Azerbaijan Society of America

Azerbaijan Society of America which is the first Azerbaijani-American community organization was established in 1957 in New Jersey, USA by Naghi Sheykhzamanli.[15][16] His granddaughter Tomris Azari is current chairman of the American Azerbaijanis Society. As well as, Tomris is deputy chairwoman of the Coordinating Council of the World Azerbaijanis. She was awarded the "Order of Glory" by Ilham Aliyev in 2006.[17]

United States-Azerbaijan Chamber of Commerce

U.S.-Azerbaijan Chamber of Commerce (USACC) was established in 1995. Its mission is to help the establishment of long-term business ties between Azerbaijan and America. It was a main driving force for the Baku-Tbilisi-Ceyhan oil pipeline and the Baku-Tbilisi-Erzurum gas pipeline. USACC provides the improvement of network services between governmental and non-governmental entities, business organizations of the US and Azerbaijan.[18]

Azerbaijani – American Council (AAC)

The council has been operating in Washington since 1994. The organization arranges series of events, exhibitions, and seminars in research centers related to Azerbaijani culture. The members of the organization send statements and letters to the president, all state delegates, senators, congressmen, as well as to the press, about the Khojaly Massacre, March days, the Nagorno-Karabakh conflict between Armenia-Azerbaijan and other issues. The American-Azerbaijani Council was registered in 2006 as a non-governmental organization. The council is the largest Azerbaijani organization operating in California. The purpose of the council is to bring together ideas of Azerbaijanism, to present these ideas through educational and cultural programs. The Council regularly organizes forums. Azerbaijani students studying in California and people doing a research about Azerbaijan are invited to the forum, and economic, political and technological issues are discussed in this forums. American-Azerbaijan Council has a representative office in Texas. The president of the American-Azerbaijani Council is Javid Huseynov.[19][20]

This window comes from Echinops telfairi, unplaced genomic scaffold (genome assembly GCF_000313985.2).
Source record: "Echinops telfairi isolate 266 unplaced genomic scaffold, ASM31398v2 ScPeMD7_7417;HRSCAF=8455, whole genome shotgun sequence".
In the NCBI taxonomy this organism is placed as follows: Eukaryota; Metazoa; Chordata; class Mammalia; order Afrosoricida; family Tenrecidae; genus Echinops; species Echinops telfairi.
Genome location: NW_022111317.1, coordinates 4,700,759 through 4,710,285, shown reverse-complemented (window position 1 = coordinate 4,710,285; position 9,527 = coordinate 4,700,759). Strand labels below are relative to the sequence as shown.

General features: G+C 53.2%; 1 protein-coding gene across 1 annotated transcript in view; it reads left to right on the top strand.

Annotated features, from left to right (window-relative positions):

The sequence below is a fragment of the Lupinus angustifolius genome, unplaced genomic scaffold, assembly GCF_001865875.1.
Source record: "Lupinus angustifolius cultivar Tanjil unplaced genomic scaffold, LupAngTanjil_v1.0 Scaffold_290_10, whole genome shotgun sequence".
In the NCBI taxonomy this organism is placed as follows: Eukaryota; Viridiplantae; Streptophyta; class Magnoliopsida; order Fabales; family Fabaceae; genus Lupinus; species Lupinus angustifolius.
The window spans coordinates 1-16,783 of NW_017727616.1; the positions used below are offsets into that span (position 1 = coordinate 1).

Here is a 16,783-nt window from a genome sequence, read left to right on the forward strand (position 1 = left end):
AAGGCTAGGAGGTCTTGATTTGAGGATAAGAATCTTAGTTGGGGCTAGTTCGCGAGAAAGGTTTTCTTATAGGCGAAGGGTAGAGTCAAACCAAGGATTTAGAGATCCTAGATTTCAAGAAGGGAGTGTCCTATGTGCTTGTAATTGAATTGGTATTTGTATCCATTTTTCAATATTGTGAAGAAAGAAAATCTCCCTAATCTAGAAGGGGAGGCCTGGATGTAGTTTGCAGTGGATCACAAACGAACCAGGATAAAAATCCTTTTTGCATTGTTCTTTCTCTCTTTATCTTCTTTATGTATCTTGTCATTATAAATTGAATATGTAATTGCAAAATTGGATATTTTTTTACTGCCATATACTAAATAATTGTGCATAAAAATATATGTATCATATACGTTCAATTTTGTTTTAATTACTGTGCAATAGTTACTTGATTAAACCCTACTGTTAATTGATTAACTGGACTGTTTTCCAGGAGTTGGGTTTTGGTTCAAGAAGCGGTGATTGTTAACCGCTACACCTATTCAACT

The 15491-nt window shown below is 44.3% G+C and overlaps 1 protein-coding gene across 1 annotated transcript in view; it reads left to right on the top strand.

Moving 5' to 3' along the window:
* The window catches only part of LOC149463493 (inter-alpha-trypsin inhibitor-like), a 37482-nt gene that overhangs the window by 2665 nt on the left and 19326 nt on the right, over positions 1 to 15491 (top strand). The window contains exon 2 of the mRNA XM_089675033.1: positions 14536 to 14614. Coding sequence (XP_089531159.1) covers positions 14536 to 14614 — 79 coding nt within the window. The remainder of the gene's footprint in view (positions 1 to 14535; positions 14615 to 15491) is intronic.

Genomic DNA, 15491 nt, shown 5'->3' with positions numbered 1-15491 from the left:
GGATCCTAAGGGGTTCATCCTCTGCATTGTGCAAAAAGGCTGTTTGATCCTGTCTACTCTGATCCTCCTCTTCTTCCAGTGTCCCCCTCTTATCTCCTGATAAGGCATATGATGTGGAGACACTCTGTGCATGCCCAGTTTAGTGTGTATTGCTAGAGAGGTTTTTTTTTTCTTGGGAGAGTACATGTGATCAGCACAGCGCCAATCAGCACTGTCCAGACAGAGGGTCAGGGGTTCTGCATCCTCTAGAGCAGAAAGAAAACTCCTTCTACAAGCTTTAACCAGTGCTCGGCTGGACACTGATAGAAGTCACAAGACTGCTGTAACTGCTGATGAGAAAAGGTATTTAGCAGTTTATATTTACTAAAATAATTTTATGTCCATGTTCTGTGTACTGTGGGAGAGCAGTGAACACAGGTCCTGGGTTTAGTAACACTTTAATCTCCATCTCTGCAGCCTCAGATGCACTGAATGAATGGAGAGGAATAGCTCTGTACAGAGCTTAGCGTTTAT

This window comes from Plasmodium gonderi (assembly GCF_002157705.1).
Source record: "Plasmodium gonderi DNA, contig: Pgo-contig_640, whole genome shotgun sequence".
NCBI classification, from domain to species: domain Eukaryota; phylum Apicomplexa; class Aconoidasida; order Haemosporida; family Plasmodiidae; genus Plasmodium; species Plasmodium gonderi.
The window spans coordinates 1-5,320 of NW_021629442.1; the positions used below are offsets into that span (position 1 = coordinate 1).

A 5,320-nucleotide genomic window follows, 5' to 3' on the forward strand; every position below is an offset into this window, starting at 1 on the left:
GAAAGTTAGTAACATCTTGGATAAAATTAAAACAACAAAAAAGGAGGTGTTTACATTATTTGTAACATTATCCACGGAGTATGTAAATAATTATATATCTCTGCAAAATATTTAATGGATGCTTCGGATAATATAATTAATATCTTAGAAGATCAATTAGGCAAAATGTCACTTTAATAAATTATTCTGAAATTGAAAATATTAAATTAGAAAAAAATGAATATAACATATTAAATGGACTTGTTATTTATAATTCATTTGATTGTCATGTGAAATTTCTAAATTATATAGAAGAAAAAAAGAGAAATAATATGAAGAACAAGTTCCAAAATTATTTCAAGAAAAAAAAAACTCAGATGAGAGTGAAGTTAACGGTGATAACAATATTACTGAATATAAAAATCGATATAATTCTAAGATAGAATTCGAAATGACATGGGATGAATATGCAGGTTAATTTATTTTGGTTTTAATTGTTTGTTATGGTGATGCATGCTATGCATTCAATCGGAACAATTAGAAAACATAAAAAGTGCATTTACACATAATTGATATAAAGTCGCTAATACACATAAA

Network of Azerbaijani Canadians (NAC)

The Network of Azerbaijani Canadians (NAC, French: Réseau des Canadiens Azerbaïdjanais, Azerbaijani: Kanadalı Azərbaycanlılar Şəbəkəsi) is a fully community-funded and the largest grassroots Azerbaijani advocacy organization in Canada. Founded in 2020, the organization advocates on behalf of Azerbaijani Canadians in matters of public policy. The organization is based in Toronto; board members and organization members are spread across Canada including Ottawa, Edmonton, Calgary, Montreal and Vancouver. The Network of Azerbaijani Canadians is a registered non-profit and managed by its board of directors.[21] Nika Jabiyeva is the executive director of NAC, appointed by the organization's board of directors.[22]

Azerbaijanis in Europe

The Federation of Turkish-Azerbaijani Associations

The Federation of Turkish-Azerbaijani Associations was established in 2004 in Kocaeli. The Heydar Aliyev Park was opened in the Kartepe municipal area on the eve of the World Azerbaijanis Solidarity Day in 2010 as a result of the activity of Turkish-Azerbaijani Associations Federation. Another park in Derince was put into operation on 29 November 2011. A chairman of Turkey-Azerbaijan Federation of Associations is Bilal Dundar.[23][24]